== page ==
Last Week, while drinking beer with a number of (off duty) Pilots in Abu Dhabi, I was asked about the systems failure in MCT air traffic control. And I was all like Wha?? Huh??? And then they said yeah, everybody up here is talking about it, because it was like, really bad. And I was all, No way! Because we have a great ATC training college here and I think we take our air safety rather more seriously than that, so why don't you stuck up pilots just suck it? And they were like, go home and ask your ATC buddies.
Jump to a couple of days ago when I arrive home and get caught up on the blogs. Lo and behold, two blogs are talking about the system going down, chaos, and Airprox events. Whaaa??? Before we continue, Have any of you read Muscat Confidential's posts on the issue? If not go read them now.
There are not a lot of comments, but one worth highlighting is in the first post, written buy someone who claims to be a Controller in Muscat. I have thoughtfully put the interesting part in bold. See Below.
Muscat ATC SSK said... 1)if you are talking about human error i am with you but Omani technicians aren't exempted (most important thing they've to learn through) Similar problem happen in Melbourne and Ireland according to our radar sys manufacture company.2)if you talking about covering up ,every country has own policies( I've never came across of air miss happen in States or N. Zealand ! and as a passenger you have no right to question the country of what happen that day ,you can only ask the airline you have traveled with . Sure they'll have an answer if they have filled a report.
Ummm... the above strikes me as the writings of an extremely defensive individual who feels that multiple Airprox events and a system crash are not a big deal. Because, who are you to question us or expect reasonable answers and transparency? Ladies and Gentlemen, your lives may be in that guy's hands.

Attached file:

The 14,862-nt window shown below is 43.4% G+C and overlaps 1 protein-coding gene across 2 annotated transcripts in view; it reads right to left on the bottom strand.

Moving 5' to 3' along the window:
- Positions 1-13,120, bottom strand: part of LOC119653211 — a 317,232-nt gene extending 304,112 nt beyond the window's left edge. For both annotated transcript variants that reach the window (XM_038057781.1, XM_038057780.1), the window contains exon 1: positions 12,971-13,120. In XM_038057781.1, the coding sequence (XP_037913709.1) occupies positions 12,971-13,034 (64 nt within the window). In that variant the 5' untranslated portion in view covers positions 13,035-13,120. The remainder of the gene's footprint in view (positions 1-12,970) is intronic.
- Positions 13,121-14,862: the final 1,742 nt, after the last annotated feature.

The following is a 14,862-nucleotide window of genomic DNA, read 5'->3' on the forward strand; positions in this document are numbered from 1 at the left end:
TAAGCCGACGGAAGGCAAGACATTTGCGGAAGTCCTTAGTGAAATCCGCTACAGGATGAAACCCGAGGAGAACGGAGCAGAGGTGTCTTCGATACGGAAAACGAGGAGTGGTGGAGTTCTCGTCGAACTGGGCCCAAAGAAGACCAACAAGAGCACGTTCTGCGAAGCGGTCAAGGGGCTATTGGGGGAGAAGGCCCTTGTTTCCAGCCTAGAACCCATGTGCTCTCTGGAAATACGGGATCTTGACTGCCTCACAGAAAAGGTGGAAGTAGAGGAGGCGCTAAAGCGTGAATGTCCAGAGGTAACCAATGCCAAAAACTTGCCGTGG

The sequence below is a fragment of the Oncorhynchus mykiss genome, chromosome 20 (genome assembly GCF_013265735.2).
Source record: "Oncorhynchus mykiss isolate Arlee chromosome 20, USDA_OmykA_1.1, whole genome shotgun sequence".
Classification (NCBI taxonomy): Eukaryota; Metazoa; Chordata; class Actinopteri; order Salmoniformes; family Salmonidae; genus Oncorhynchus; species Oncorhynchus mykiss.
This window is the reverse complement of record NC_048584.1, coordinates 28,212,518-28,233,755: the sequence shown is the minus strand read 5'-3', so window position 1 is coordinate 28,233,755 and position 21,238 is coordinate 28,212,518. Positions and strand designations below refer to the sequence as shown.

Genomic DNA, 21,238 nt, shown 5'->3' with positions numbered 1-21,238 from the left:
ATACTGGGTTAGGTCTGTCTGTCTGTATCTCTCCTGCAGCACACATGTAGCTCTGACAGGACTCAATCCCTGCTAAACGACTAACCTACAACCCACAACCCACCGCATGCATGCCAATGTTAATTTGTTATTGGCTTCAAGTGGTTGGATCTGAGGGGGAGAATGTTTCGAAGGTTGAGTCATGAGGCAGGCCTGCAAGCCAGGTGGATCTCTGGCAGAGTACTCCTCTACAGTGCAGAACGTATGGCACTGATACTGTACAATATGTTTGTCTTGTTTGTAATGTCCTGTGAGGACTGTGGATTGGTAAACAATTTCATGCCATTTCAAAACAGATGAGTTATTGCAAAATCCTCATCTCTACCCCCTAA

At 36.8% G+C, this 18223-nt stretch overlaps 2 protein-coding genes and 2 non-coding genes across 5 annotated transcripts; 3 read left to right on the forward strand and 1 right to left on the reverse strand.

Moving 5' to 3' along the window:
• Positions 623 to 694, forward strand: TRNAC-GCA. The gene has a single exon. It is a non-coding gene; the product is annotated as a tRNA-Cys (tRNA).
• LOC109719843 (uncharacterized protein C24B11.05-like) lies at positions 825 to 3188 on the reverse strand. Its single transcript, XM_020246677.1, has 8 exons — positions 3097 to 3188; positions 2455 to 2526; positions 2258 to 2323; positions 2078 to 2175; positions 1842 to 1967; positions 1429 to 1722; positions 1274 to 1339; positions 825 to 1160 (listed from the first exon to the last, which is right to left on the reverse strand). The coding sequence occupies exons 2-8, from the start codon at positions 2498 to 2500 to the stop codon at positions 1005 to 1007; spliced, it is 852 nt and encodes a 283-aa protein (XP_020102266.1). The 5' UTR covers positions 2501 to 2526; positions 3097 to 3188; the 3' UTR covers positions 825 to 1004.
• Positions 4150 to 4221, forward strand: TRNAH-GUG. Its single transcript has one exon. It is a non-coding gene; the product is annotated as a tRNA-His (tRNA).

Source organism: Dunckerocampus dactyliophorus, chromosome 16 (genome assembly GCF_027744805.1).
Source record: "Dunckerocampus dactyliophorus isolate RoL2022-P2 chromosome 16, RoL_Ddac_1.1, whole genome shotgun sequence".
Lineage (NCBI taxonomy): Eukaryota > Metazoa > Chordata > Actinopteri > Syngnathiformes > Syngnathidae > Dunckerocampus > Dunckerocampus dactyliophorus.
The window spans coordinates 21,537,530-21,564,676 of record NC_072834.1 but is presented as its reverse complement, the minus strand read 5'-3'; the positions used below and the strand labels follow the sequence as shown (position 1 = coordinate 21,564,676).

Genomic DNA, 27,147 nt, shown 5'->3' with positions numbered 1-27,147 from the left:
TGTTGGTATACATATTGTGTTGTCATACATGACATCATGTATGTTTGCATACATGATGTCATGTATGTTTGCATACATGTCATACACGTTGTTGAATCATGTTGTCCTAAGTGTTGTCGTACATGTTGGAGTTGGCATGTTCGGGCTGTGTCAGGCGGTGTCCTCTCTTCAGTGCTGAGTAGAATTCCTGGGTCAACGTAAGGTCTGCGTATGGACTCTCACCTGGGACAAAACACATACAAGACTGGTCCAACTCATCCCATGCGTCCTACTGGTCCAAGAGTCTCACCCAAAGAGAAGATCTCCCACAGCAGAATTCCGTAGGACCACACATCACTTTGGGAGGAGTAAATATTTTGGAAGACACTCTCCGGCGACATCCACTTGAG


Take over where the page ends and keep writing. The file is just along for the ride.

ATC systems do go down occasionally, the US had a huge issue with the digital flight plans system abut ten years ago, which caused massive delays but not much in the way of safety issues. More interestingly, about this time last year, Sanwick which controls (I think) Area, Approach, and Departure traffic for all of London, as well as Area traffic for most of Northern Europe, had a major failure.
They, like our local contemporaries, were working with little basic radar blips, charts, landlines, and radios. Unlike our local associates, as far as I'm aware, there were no Airprox events on this one, despite it occuring in some of the most congested airspace in the world. The failure was reported in the papers, and a transparent answer for the problem was eventually provided by the concerned authorities. If you are a dork, like me, here is an excellent explanation of how it worked when Sanwick went down Here: http://www.airliners.net/aviation-forums/general_aviation/read.main/4157056/1/#45
(Jet Driver if you are reading, could you Fact Check for the last paragraphs regarding Sanwick please? )
However, the thing I find most surprising is the generalized silence that greeted the revelations. like, few comments on the blogs, nothing that I am aware of in the papers, and an apparent embargo on any one affiliated with DGCAM or Oman Air speaking about it. I rang a few friends who would know what happened, and they wouldn't tell me Anything that has not already been published because they are afraid for their jobs. The words Witchhunt, Scapegoat, and Cover-up featured heavily in our conversations.
I think this is the biggest story broken by a blogger in Oman, but nobody in the print media seems to want to touch it. WTF? We're talking about the ENTIRE ATC (and for a short time RADAR) system being brought down, Airprox events that followed, a near miss on a plane carrying ministers, all due due to what appears to be staggering incompetency by a senior systems guy. Add that to the widespread allegations of nepotism, nationalism and bad management in the tower and DGCAM and you have, I think, a story and a problem that people would like to know about.
That's all for today. I promise to write about the Abu Dhabi Formula 1 starting tomorrow.